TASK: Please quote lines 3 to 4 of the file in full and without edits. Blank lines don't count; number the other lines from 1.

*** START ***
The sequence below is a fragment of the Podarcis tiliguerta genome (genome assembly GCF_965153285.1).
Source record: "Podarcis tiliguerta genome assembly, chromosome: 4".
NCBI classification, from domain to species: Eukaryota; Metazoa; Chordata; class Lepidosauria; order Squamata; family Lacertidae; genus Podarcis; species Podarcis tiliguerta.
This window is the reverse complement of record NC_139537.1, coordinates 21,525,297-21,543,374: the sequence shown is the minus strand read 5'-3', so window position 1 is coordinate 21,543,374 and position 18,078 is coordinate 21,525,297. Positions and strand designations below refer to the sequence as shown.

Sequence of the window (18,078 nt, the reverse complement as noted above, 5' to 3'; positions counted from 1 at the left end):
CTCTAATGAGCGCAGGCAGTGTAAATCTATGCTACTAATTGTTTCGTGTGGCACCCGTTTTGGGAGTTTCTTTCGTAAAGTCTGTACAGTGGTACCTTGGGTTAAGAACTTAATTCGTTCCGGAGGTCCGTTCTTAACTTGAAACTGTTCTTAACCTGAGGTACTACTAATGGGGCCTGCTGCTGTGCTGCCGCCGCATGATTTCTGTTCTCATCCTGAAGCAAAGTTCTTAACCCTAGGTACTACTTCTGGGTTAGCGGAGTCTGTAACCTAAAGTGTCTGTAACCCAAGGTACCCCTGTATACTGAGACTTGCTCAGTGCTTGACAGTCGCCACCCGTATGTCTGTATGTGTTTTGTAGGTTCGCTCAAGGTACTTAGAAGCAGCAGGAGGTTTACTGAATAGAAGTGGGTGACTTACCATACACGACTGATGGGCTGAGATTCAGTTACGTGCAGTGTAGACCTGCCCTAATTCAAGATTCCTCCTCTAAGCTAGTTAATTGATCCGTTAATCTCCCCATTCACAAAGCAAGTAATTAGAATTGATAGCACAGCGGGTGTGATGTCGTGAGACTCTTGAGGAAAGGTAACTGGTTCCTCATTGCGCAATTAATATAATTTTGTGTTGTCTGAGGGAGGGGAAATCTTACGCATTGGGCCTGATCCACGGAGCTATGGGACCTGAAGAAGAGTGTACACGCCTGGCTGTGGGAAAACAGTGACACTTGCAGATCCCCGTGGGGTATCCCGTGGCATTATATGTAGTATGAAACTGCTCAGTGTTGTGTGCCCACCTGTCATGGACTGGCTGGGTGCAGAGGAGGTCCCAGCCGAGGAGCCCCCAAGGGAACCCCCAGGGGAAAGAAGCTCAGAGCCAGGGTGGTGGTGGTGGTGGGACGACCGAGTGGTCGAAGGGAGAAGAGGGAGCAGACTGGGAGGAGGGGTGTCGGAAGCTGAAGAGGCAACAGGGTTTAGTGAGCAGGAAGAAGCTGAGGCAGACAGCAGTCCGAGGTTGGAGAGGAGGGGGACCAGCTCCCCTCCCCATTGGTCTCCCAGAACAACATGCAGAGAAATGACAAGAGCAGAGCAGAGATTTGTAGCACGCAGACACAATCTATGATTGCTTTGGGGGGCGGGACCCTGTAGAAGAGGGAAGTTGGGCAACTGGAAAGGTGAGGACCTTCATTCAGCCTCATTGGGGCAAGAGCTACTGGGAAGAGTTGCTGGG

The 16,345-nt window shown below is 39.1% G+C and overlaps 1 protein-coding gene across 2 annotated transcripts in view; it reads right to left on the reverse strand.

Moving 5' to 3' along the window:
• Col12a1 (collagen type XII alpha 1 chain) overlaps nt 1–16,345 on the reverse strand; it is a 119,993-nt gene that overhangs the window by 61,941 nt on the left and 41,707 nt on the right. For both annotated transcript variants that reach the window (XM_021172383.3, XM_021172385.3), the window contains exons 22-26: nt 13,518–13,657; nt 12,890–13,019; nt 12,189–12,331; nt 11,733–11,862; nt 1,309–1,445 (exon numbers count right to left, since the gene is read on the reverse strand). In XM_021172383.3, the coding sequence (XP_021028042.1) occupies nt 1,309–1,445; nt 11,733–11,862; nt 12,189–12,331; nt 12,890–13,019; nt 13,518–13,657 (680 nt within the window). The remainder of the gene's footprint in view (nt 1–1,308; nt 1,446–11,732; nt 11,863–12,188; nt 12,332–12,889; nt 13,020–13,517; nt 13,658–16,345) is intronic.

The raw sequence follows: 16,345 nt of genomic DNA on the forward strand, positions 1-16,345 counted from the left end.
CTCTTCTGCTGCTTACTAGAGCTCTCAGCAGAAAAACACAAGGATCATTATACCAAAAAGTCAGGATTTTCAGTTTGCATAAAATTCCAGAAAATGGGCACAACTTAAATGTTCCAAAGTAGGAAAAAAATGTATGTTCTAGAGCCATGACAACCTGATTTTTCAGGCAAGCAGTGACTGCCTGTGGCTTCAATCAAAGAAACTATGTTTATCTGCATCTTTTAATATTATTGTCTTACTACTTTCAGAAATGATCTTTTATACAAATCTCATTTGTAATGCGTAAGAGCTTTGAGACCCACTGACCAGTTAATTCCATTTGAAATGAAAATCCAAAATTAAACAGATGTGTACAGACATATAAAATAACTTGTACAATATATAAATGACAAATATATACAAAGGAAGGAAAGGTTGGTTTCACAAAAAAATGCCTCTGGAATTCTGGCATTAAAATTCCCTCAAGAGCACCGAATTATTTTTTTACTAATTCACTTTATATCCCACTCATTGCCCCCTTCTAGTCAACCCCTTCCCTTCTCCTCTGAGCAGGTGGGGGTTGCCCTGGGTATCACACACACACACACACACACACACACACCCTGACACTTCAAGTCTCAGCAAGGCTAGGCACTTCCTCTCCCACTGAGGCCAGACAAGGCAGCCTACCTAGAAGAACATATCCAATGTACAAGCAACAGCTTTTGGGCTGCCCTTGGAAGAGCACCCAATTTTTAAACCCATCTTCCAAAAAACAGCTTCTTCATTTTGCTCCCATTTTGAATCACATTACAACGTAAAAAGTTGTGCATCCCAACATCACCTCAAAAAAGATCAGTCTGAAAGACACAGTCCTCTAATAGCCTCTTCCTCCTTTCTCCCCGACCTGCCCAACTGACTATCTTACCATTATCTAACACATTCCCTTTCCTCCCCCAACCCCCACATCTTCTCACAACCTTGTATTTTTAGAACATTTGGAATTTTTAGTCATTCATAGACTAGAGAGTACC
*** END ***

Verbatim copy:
NCBI classification, from domain to species: Eukaryota; Metazoa; Chordata; class Lepidosauria; order Squamata; family Lacertidae; genus Podarcis; species Podarcis tiliguerta.
This window is the reverse complement of record NC_139537.1, coordinates 21,525,297-21,543,374: the sequence shown is the minus strand read 5'-3', so window position 1 is coordinate 21,543,374 and position 18,078 is coordinate 21,525,297. Positions and strand designations below refer to the sequence as shown.